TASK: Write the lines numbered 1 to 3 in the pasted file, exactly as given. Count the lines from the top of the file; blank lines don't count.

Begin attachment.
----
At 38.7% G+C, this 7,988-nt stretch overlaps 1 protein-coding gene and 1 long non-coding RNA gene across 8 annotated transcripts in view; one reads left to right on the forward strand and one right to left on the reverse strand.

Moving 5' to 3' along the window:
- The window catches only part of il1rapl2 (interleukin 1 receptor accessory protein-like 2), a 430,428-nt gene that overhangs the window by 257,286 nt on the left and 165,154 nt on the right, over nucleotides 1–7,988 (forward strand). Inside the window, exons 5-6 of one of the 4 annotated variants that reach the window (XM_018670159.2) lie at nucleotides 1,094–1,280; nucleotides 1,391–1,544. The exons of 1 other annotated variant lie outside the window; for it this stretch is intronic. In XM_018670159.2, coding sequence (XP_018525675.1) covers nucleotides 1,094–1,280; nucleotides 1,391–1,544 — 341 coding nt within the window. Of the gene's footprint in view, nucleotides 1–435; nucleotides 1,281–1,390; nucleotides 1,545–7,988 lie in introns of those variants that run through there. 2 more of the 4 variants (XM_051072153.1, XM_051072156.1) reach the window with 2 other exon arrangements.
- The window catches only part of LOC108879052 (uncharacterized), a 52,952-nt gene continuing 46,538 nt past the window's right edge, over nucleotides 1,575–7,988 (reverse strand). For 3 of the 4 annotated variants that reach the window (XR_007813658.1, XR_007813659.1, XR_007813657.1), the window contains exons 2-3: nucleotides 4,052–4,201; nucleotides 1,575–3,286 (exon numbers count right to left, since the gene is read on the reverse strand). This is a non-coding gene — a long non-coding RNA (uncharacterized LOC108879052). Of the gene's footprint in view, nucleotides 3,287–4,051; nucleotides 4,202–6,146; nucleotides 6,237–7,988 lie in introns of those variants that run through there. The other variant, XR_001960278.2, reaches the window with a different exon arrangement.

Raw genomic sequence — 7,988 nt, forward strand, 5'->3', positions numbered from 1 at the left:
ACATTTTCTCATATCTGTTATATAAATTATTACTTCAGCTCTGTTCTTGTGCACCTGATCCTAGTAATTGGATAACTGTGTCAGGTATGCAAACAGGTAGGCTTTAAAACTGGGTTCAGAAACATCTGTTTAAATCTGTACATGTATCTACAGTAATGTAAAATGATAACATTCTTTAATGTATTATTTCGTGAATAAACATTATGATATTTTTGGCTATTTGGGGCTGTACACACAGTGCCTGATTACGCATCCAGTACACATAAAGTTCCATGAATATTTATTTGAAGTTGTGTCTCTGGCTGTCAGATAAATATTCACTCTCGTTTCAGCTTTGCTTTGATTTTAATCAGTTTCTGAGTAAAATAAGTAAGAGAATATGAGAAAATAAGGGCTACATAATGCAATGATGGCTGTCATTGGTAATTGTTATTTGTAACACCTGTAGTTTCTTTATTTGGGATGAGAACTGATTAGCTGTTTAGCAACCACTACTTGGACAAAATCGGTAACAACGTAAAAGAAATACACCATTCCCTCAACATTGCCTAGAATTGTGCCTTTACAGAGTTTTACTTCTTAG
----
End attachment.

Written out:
At 38.7% G+C, this 7,988-nt stretch overlaps 1 protein-coding gene and 1 long non-coding RNA gene across 8 annotated transcripts in view; one reads left to right on the forward strand and one right to left on the reverse strand.

Moving 5' to 3' along the window:
- The window catches only part of il1rapl2 (interleukin 1 receptor accessory protein-like 2), a 430,428-nt gene that overhangs the window by 257,286 nt on the left and 165,154 nt on the right, over nucleotides 1–7,988 (forward strand). Inside the window, exons 5-6 of one of the 4 annotated variants that reach the window (XM_018670159.2) lie at nucleotides 1,094–1,280; nucleotides 1,391–1,544. The exons of 1 other annotated variant lie outside the window; for it this stretch is intronic. In XM_018670159.2, coding sequence (XP_018525675.1) covers nucleotides 1,094–1,280; nucleotides 1,391–1,544 — 341 coding nt within the window. Of the gene's footprint in view, nucleotides 1–435; nucleotides 1,281–1,390; nucleotides 1,545–7,988 lie in introns of those variants that run through there. 2 more of the 4 variants (XM_051072153.1, XM_051072156.1) reach the window with 2 other exon arrangements.